This seems to be the most common street food in Korea. There are others, but selling fish noodles, or odeng 오댕, seems easy to do. It’s low maintenance.
Put noodles on stick.
Stick in broth.
Turn on heat.
Odeng is pretty good unless you don’t like seafood. It tastes similar to sweet imitation crab meat. It comes in noodle form and shaped into sausage form. It’s great in soups and stir fries. And it’s a great street snack on a chilly winter day in downtown Seoul.
The method for eating odeng on the street is something I’m still trying to get used to. In other countries I have lived in and visited, you go up to the vendor, pay the money, the vendor gives you your order. At odeng stands, a patron walks up to the vendor, grabs a stick of odeng, and starts eating without even talking to the vendor.
Something in my primieval psyche tells me that’s rude.
Basically, you tell the vendor how many you ate, or the vendor looks at the number of sticks next to you. Yes, you could be a jerk and put your stick in front of the other guy while he’s not looking.
Eun Jeong and I were walking around Myeong-dong in downtown Seoul, and we were both peckish. This one odeng stand had a very hot spicy broth. The vendors also give patrons paper cups of the broth to drink. What I liked about this stand was that it had a crock of some soy sauce and onion based paste that I brushed onto my odeng with a paint brush. That was darn good and bumped up the heat another level.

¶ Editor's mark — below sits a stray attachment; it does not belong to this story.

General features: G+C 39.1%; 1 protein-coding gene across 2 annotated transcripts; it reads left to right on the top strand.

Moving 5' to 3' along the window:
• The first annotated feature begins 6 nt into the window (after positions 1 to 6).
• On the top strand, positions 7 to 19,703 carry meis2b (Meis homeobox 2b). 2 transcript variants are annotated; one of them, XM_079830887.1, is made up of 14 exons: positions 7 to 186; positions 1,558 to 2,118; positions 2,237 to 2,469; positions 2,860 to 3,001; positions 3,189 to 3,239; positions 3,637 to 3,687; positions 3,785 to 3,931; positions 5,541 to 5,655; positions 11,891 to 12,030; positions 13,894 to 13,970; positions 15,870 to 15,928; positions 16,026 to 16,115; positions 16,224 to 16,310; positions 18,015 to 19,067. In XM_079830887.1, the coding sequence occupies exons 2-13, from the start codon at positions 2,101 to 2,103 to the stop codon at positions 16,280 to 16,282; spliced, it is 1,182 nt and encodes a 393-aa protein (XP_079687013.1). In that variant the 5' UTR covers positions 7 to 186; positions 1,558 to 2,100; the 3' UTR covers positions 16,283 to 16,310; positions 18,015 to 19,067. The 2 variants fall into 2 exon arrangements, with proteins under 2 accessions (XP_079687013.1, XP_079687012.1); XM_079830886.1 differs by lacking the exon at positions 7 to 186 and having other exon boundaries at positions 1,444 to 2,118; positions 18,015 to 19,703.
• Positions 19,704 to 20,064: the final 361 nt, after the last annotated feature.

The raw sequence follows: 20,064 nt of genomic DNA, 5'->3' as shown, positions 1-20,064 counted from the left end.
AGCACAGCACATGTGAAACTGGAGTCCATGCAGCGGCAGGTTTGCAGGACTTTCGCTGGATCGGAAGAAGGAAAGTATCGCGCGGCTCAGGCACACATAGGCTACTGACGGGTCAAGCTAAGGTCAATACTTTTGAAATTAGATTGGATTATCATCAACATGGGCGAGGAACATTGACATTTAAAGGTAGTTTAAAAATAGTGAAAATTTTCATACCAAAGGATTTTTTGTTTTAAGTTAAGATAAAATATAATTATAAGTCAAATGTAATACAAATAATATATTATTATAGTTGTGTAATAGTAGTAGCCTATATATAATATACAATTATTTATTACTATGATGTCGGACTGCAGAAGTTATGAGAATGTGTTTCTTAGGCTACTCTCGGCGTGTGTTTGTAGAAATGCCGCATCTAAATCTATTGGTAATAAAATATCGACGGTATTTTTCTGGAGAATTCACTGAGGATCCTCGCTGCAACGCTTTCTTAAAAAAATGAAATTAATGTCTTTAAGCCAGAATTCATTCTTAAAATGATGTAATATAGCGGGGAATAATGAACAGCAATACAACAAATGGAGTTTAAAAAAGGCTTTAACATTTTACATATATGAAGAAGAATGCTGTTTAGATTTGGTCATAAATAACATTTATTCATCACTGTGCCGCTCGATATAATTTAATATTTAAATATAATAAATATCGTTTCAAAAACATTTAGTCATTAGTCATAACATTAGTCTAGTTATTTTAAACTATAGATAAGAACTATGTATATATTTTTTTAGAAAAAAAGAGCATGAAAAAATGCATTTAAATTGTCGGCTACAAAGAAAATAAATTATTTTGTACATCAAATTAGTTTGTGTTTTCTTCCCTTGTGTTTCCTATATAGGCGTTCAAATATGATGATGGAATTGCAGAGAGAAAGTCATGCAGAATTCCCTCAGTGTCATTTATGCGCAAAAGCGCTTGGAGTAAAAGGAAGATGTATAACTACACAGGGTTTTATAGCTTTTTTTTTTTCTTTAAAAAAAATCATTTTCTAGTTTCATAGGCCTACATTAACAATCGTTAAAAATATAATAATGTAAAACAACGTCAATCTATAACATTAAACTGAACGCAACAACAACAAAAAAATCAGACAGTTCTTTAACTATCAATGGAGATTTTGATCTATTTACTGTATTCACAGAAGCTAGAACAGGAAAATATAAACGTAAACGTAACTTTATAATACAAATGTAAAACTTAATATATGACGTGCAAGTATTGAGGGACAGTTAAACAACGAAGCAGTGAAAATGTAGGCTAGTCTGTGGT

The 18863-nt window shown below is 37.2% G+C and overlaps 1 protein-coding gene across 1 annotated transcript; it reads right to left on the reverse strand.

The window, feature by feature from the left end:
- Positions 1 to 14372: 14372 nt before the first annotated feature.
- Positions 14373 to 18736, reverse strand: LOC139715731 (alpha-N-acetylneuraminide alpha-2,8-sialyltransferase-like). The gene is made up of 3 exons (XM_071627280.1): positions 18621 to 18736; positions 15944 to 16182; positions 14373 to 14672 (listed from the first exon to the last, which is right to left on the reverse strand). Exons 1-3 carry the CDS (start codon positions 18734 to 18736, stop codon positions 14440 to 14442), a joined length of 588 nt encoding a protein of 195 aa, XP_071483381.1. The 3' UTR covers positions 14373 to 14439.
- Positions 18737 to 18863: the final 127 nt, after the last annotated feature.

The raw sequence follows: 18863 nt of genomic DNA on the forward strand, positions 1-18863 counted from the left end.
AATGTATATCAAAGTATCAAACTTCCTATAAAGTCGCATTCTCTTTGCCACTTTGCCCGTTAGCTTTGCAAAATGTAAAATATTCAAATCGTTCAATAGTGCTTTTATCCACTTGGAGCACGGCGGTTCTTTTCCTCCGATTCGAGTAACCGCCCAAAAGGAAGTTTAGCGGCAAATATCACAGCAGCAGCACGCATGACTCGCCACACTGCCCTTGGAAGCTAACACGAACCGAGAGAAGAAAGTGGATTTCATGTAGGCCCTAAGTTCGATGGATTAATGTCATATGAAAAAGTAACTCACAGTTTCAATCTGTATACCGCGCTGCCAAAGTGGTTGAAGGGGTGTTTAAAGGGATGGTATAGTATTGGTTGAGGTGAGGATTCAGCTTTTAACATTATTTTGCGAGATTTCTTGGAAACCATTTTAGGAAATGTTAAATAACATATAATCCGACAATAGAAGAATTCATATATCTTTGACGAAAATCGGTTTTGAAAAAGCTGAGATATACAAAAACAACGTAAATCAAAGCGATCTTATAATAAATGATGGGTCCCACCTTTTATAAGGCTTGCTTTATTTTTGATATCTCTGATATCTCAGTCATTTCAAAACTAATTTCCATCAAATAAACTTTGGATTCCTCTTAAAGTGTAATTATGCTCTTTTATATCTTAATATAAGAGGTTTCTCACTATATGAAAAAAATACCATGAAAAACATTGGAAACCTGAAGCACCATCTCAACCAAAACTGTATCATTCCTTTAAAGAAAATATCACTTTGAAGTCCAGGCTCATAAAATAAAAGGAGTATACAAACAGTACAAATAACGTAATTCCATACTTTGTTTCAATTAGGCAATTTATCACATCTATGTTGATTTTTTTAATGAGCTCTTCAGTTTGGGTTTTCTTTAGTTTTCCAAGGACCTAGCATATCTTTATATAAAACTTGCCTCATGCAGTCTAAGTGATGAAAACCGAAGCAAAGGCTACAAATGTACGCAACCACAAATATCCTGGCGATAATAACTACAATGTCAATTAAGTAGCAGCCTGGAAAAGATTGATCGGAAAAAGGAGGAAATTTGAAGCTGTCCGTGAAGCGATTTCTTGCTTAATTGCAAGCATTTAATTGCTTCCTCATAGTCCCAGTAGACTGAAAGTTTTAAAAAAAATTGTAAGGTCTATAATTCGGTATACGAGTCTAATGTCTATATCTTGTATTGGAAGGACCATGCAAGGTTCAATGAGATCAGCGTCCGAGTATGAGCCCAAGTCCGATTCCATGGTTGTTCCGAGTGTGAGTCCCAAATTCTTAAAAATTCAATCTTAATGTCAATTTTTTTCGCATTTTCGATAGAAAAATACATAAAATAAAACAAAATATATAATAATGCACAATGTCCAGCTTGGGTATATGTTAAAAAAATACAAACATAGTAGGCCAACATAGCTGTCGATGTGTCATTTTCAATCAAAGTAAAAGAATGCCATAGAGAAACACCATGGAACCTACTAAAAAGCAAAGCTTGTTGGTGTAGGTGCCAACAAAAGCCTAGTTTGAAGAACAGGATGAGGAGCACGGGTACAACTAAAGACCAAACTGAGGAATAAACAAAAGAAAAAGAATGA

A little while later, Eun Jeong wanted to try these other things. I had always seen them but was afraid to eat them because I had no idea what their content was (yeah, me afraid). She told me that it was flour and fish mixed with other ingredients, shaped, and deep fried.
“Like a fish noodle?”
“No, not a noodle.”
“But it’s like fried pasta.”
“I don’t know what you mean.”
It takes a lot of patience to be my girlfriend.
We tried this one stand that had signs saying that it was once featured on TV. Almost every restaurant in Seoul has been featured on TV.
There was a variety of these things on display. We bought one flavored with Korean peppers. The vendor took one and added a line of ketchup and a line of honey mustard and handed it to us.
It actually tasted pretty good, even with the ketchup and honey mustard. I would order another one of those.
Of course, poor Eun Jeong complains that most of the pictures I take of her are of her eating.